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  • Researchers and specialists haven't narrowed down a cause of stuttering.

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  • Making the statement "My son started stuttering just before baby came" is usually off-base.

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  • However, because stress can affect anyone in negative ways, you shouldn't totally disregard your toddler's stuttering problem.

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  • Before you rush to your pediatrician's office with your fears about stuttering, step back, take a deep breath, and wait.

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  • Toddler stuttering might be rare, but it can occur.

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  • Do you want to stand before a crowd of people after a beautiful ceremony stuttering and stammering out a speech?

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  • Delayed auditory feedback (DAF), in which stutterers hear an echo of their own speech sounds, has also been effective in treating stuttering.

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  • Stuttering resolves itself without treatment in about 50-80 percent of children.

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  • They can range from slow acquisition of language to sound substitution or stuttering to the inability to understand or produce and language at all.

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  • The mutism is not caused by a communication disorder (such as stuttering) and does not occur as part of other mental disorders (such as autism).

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  • Stuttering is a speech problem characterized by repetitions; pauses; or drawn-out syllables, words, and phrases.

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  • A child with mild stuttering, however, will repeat sounds more than twice.

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  • Children with more severe stuttering stutter through more than 10 percent of their speech.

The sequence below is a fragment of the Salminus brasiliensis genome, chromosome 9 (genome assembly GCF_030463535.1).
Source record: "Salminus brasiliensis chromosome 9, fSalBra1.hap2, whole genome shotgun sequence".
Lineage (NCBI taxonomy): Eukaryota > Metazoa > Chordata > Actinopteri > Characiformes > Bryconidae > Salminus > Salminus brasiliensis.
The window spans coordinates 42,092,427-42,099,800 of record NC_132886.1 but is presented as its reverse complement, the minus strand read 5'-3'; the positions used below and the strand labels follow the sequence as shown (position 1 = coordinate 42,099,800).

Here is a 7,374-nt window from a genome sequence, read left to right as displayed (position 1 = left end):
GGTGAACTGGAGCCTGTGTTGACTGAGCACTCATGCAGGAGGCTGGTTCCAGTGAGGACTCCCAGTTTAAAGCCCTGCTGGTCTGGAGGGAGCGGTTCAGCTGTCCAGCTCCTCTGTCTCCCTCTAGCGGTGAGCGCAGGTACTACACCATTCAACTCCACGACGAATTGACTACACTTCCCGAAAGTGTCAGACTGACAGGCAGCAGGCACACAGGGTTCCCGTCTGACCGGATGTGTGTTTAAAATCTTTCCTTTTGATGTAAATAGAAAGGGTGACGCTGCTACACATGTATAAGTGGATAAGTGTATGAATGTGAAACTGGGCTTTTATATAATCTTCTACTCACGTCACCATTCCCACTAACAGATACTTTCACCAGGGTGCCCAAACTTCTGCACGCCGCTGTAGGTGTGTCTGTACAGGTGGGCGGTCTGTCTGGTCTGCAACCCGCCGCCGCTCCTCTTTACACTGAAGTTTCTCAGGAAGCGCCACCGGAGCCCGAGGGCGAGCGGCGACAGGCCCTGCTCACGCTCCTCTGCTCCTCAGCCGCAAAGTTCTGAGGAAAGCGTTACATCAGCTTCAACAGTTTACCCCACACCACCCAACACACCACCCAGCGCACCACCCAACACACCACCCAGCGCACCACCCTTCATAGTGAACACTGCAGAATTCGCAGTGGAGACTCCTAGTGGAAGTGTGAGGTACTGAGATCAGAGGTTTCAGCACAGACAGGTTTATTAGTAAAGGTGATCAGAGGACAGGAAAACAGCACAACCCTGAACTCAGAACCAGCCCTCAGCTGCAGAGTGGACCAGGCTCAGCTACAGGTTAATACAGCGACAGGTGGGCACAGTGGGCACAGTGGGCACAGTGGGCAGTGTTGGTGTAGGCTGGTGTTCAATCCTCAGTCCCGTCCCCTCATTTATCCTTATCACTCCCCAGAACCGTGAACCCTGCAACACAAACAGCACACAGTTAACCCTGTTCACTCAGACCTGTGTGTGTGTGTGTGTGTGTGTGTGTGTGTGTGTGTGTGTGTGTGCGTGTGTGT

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  • This child exhibits considerable tension and tries to avoid stuttering by using different words.

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  • Teens often experience more noticeable problems with stuttering as they enter the dating scene and increase their social interactions.

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  • Stuttering can severely affect one's life.

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  • Often, adults who are concerned about stuttering choose their careers based on the disability.

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  • The degree of stuttering is often inconsistent.

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  • Many find that they stop stuttering when singing or doing other activities involving speech.

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  • Some have good and bad days when it comes to stuttering.

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  • Stuttering starts early in life and often is inherited.

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  • Brain scan research has revealed that there might be abnormalities in the brains of stutterers, while they are stuttering.

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  • Myths about why stuttering occurs abound.

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  • Some cultures believe that stuttering is caused by emotional problems, tickling an infant too much, or because a mother ate improperly during breastfeeding.

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  • Speech and language therapists diagnose stuttering by asking stutterers to read out loud, pronounce specific words, and talk.

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  • As of 2004, researchers did not understand what causes stuttering.

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  • The duration of stuttering therapy needed varies among stutterers.